“You don’t have any trouble swallowing or breathing?” my doctor asked as we sat in the pearly white examination room. “No, I haven’t noticed anything” I replied, wondering what he was referring to. “Well your tonsils are extremely enlarged, almost to the point of restricting your airway.” That’s when I found out that I would need to go to the hospital for the first time since I was born. I had never needed surgery, with my worst injury either being a sprained ankle or a pulled muscle, so needless to say I was worried about being put under. Without delay the doctor scheduled a date for my surgery and before I knew it I was in the waiting room, impatiently shifting in my seat. My foot tapped the floor as if it was trying to escape my shoe while I ran through the possible scenarios in my head. Despite it being a routine surgery that many kids have to go through I couldn’t shake the thought that while I was asleep they would be going into my mouth with very sharp blades. The nurse asked as she poked her head into the waiting room and called my name. I nervously stood up, looked back to the reassuring face of my mom and followed the nurse.
“What scent of anesthesia would you like? There is raspberry, mint, blaiejsg, or wtokdsjal.” I sat there half zoned out wondering why they would bother scenting the anesthesia. “Ummmmm raspberry I guess” I replied not really putting much thought into it. Why scent the anesthesia when it will knock you out in a few seconds anyway? Does it smell bad if it’s not scented? Would it actually be scented or was this just a ploy to make children feel more comfortable? These are the thoughts that ran through my head on a loop until they were ready for me. Next thing I knew i was in the surgery room with the mask on my face. “Just relax and if you are uncomfortable at any point tell me and we will stop” Well isn’t that great I thought, not like I could tell you anyway with a mask covering my mouth and nose. They began to pump the gas through and I quickly felt unable to breath. My heart rate sped up, I panickingly glanced at the doctor trying to signal that I couldn’t breath. Time seemed to slow down as I began to suffocate. Air, I just needed air, I did not want to die inhaling raspberry-scented anesthesia. And then, there was nothing.
Hours later, or was it merely minutes? I couldn’t tell, my sense of time was destroyed and I had no idea how long I was out. I hazily looked around, and a nurse noticing that I was awake brought me a cup of water. I managed to let out a groggy thank you while she told me that she would tell my parents that I was awake. I was in and out a few times after that, once waking up and thinking I was being wheeled down a hallway, next my parents were by my side, it might have been a dream, it might have been real, I really couldn’t tell... I still can’t. When I finally came to, my parents, sister, and uncles were there. After they all wished me well I quickly asked for ice cream as that is often advertised as the good part of getting your tonsils out, you can eat all the ice cream you want. What they don’t tell you however is that you won’t even want to look at ice cream, every bite felt like needles being stabbed into my throat over and over. Saddened by this realization, I decided I would take a nap, which was easy as I was surprised that I wasn’t really feeling any pain besides when I was eating. Upon waking up however, I was in the most pain I had ever felt in my life. My mouth and throat hurt so bad that I began to feel a hot stream of tears run down my face caused by the pain for the first time in my life. My mom called the nurse down and they gave me a handful of pills, a nightmare because I was not yet comfortable swallowing pills whole. After much coaxing I was eventually able to keep the giant tablets down. While it helped slightly, that will forever be the worst night of my life. I woke up every twenty minutes from the pain and the night seemed to last forever. I tried watching tv to help the time pass but it didn’t help. Nothing did.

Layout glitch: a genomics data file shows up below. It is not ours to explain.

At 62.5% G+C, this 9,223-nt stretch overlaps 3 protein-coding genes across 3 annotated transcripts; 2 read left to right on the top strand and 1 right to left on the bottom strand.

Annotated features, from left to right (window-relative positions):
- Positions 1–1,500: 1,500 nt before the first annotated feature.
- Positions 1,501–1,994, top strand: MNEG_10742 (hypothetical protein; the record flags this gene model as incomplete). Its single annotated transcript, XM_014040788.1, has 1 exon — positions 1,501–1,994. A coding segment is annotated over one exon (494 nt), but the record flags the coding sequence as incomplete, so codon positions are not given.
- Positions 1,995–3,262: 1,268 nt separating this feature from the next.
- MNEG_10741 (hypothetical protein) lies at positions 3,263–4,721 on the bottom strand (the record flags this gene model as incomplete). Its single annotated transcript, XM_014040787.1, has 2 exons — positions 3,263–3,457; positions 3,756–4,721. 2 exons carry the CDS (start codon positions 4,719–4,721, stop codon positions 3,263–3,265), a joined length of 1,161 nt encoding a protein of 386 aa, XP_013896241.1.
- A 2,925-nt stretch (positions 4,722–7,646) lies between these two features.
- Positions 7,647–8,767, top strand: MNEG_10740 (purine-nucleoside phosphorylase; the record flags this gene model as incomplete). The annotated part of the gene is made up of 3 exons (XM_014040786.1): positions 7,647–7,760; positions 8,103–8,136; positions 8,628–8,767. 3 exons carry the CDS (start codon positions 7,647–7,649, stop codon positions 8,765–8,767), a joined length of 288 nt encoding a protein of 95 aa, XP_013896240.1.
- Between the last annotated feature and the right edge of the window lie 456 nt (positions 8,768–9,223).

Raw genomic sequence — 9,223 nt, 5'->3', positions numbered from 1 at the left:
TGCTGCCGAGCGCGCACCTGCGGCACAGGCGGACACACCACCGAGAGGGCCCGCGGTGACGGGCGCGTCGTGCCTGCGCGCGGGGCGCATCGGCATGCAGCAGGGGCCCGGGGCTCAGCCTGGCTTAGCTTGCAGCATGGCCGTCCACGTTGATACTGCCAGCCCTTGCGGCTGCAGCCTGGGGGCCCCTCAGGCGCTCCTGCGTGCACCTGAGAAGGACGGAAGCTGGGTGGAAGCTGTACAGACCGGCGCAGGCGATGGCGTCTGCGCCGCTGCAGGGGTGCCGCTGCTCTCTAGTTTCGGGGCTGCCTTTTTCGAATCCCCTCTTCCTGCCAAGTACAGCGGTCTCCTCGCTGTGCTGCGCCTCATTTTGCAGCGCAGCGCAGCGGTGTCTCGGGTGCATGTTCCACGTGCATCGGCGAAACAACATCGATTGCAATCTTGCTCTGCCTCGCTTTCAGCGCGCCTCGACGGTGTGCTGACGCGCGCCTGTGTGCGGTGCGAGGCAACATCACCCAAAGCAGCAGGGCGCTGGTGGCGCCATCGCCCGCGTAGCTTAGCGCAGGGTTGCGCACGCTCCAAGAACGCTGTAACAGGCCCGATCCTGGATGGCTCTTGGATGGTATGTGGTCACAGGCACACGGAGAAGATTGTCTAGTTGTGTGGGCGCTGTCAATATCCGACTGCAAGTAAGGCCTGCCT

The next day I was allowed to leave the hospital with some prescriptions for medication I should take. The next few days were hard, I was mostly bedridden and unable to eat anything that wasn’t a liquid. I recovered though, and while I never wish to go to the hospital again, I’m happy that it went relatively well without any infections or diseases that I could have caught while my immune system was at it’s weakest. Most people are admitted to the hospital multiple times in their life, and I’m relieved that I was able to experience it when I was younger, so I can remember that nothing went wrong the first time to help cope with the potential dread I might feel in the future.